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  • Acknowledgments ix

    Introduction: New Geographies of Kinship / Toby Alice Volkman 1

    Part I. Displacements, Roots, Identities

    Going “Home”: Adoption, Loss of Bearings, and the Mythology of Roots / Barbara Yngvesson 25

    Wedding Citizenship and Culture: Korean Adoptees and the Global Family of Korea / Eleana Kim

    Embodying Chinese Culture: Transnational Adoption in North America / Toby Alice Volkman 81

    Part II. Counterparts

    Chaobao: The Plight of Chinese Adoptive Parents in the Era of the One-Child Policy / Kay Johnson 117

    Patterns of Shared Parenthood among the Brazilian Poor / Claudia Fonseca 142

    Birth Mothers and Imaginary Lives / Laurel Kendall 162

    Part III. Representations

    Images of “Waiting Children”: Spectatorship and Pity in the Representation of the Global Social Orphan in the 1990s / Lisa Cartwright 185

    Phanton Lives, Narratives of Possibility / Elizabeth Alice Honig 213

    Contributors 223

    Index 225

  • Toby Alice Volkman

    Barbara Yngvesson

    Eleana J. Kim

    Kay Johnson

    Claudia Lee Williams Fonseca

    Laurel Kendall

    Lisa Cartwright

    Elizabeth Alice Honig

  • “[A] well-designed volume of essays. Cultures of Transnational Adoption does the important work of interrogating the permeable boundaries between personal and national identity as defined by kinship. . . . In compelling ways, the essays in Cultures of Transnational Adoption unsettle comfortable notions of home and homeland, speak to postmodernist notions of shifting identities, and demonstrate the power of adoption to reshape cultural and national landscapes of kinship.”

    “[P]rovides an important perspective on what it means to travel to a distant country and adopt a child of a different ethnicity and, often, a different race. . . . [D]eserve[s] places on the academic bookshelf as well as the bedside table.”

    “[T]his is and will continue to be an important collection for adoption scholars and practitioners, adoptive families and adopted persons. It should also find a home on the shelves of researchers and educators with interests in kinship, political economy, transnational identity, and cultural narrative.”

    “All the contributors pay close attention to political and economic forces that frame the contradictions and struggles entailed by transnational adoption. Although they do not fall into the trap of romantic ‘rescue’ narratives, they are sympathetic to good faith efforts of families to make sense of a world for which few road maps are available. They discuss a key, and often understudied, ingredient that contributes to indigenous structuring of differing kinds of relationships: sentiments. Many of the authors are adoptive parents themselves but they do not resort to extreme relativism. Their rich and long experiences as field researchers allow them to keep in sight the positioning and perspectives underlying the ethics and practices of all the actors and institutions involved in these journeys.”

    “Historians would do well to follow where Volkman and her colleagues have pointed.”

    “The book consists of Volkman’s own interesting and timely introduction and eight additional well-written, imaginative and thought-provoking essays based by- and- large upon anthropological ethnographic research and animated by recent cultural studies perspectives. . . . The elegant theorizing and, in particular, the use of innovative concepts, such as that of ‘disidentification’ and an ‘intuited self’ in the interpretation of their data, make this collection of essays compelling reading.”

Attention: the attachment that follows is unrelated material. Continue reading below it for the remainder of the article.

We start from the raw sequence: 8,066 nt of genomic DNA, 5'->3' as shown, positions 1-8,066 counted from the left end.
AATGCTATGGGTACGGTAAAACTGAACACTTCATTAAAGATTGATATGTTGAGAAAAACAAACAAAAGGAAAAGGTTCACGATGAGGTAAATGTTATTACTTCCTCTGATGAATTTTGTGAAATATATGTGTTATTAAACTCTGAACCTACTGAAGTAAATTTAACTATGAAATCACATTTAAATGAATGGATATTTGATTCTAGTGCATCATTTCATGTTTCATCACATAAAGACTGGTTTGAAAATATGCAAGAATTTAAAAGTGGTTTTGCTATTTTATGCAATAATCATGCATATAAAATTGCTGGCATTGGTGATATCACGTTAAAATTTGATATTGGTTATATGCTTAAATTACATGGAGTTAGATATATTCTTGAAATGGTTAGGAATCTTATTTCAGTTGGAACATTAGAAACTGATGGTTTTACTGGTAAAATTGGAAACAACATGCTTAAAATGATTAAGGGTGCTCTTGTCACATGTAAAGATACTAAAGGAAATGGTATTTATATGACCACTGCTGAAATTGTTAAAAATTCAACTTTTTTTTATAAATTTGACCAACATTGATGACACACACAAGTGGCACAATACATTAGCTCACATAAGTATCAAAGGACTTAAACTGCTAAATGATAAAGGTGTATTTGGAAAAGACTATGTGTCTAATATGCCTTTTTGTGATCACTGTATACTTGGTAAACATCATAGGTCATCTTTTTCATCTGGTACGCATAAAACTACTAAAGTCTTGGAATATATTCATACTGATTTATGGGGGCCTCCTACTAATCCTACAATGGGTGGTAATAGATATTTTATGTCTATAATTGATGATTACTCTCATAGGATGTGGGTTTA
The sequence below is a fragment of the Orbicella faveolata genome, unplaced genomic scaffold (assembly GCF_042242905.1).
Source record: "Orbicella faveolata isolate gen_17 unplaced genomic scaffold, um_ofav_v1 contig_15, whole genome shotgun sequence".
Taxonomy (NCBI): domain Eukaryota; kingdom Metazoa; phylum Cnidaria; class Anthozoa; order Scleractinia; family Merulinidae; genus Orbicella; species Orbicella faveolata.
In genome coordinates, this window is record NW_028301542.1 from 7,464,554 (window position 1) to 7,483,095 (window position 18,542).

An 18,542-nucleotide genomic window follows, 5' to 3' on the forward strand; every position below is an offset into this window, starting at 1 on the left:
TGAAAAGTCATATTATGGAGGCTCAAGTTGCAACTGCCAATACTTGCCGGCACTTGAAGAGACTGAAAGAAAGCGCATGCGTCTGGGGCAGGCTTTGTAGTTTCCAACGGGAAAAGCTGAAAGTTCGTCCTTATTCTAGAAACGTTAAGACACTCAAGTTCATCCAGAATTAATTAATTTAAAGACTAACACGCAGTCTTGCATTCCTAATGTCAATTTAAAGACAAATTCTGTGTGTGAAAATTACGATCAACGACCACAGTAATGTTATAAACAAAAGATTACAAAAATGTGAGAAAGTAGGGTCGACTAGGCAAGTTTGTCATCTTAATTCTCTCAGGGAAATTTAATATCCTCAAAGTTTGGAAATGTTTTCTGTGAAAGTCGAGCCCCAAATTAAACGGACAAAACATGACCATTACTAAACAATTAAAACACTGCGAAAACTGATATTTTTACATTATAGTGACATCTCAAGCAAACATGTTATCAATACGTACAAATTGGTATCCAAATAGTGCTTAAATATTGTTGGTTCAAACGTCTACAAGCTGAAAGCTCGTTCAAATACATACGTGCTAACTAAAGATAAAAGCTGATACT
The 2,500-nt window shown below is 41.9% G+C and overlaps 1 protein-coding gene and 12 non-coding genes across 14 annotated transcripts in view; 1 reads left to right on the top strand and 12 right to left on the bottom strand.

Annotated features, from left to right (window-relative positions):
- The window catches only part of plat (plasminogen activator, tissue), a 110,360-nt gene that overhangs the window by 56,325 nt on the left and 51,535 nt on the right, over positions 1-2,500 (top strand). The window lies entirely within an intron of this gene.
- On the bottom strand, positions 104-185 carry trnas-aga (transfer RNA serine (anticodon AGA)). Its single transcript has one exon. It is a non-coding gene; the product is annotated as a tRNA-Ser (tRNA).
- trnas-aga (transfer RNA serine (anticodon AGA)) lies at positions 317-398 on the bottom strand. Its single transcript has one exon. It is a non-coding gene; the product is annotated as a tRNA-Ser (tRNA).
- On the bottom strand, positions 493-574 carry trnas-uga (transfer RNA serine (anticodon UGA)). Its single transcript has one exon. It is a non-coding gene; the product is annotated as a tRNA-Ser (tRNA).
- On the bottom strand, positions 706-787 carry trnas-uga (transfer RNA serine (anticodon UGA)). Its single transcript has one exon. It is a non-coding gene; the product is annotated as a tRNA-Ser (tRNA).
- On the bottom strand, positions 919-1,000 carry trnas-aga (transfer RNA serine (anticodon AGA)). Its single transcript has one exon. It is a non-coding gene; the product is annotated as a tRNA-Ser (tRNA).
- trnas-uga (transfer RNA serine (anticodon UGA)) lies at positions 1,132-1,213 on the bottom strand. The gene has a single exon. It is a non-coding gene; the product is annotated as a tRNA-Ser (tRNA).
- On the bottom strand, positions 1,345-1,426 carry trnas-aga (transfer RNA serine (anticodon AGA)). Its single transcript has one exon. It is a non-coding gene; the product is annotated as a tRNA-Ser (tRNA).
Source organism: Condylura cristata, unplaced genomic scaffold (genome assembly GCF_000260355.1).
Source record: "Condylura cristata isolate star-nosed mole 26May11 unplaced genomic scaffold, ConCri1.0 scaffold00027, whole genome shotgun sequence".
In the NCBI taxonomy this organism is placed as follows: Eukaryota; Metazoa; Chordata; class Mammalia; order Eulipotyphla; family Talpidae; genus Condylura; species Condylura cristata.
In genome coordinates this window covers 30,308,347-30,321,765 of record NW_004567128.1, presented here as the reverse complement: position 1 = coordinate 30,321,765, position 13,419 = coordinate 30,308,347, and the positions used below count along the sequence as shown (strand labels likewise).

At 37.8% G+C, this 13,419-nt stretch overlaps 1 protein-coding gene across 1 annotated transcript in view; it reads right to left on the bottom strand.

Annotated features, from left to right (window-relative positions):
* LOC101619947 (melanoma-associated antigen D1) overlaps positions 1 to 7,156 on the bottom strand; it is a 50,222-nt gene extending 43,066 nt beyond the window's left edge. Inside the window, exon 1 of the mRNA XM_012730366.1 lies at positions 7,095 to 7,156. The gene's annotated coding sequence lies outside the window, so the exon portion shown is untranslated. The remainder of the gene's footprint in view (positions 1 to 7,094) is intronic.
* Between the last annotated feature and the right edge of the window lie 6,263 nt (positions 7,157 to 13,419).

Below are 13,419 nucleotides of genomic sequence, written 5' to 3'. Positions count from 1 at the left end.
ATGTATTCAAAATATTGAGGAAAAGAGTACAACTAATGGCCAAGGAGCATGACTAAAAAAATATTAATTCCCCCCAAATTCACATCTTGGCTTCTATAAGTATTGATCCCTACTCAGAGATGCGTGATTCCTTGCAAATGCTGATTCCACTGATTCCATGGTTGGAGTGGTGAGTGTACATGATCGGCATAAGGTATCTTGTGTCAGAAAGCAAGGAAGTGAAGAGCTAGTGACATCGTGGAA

“The questions raised in Cultures of Transnational Adoption offer insights into an under- reported aspect of globalization that is the increasing movement of children involved in inter country adoptions.”

    “This rich collection of essays brings the study of kinship into the realm of international politics, economics, media studies, and literature. It is ethnographically informed and while not attempting to be comprehensive in terms of geography, illustrates the benefits of taking a broadly anthropological, cultural approach to the rapidly changing world of child-circulation and international adoption.”

    "In this excellent collection of essays on adoption, Toby Volkman has brought together perspectives . . . from the pens of eight gifted authors. . . .[E]ach of the writers provide excellent reference lists that will encourage readers to further explore the growing literature on adoption."

    In its rich, transactional construal of the adoption experience, the present volume raises awareness of the increasing inadequacy of notions of plural identities, and the need to concede the existence of multiple levels of identification, calling for a timely rethinking of the nature–nurture equation on the ‘global planet. ‘”

    Reviews

  • “[A] well-designed volume of essays. Cultures of Transnational Adoption does the important work of interrogating the permeable boundaries between personal and national identity as defined by kinship. . . . In compelling ways, the essays in Cultures of Transnational Adoption unsettle comfortable notions of home and homeland, speak to postmodernist notions of shifting identities, and demonstrate the power of adoption to reshape cultural and national landscapes of kinship.”

    “[P]rovides an important perspective on what it means to travel to a distant country and adopt a child of a different ethnicity and, often, a different race. . . . [D]eserve[s] places on the academic bookshelf as well as the bedside table.”

    “[T]his is and will continue to be an important collection for adoption scholars and practitioners, adoptive families and adopted persons. It should also find a home on the shelves of researchers and educators with interests in kinship, political economy, transnational identity, and cultural narrative.”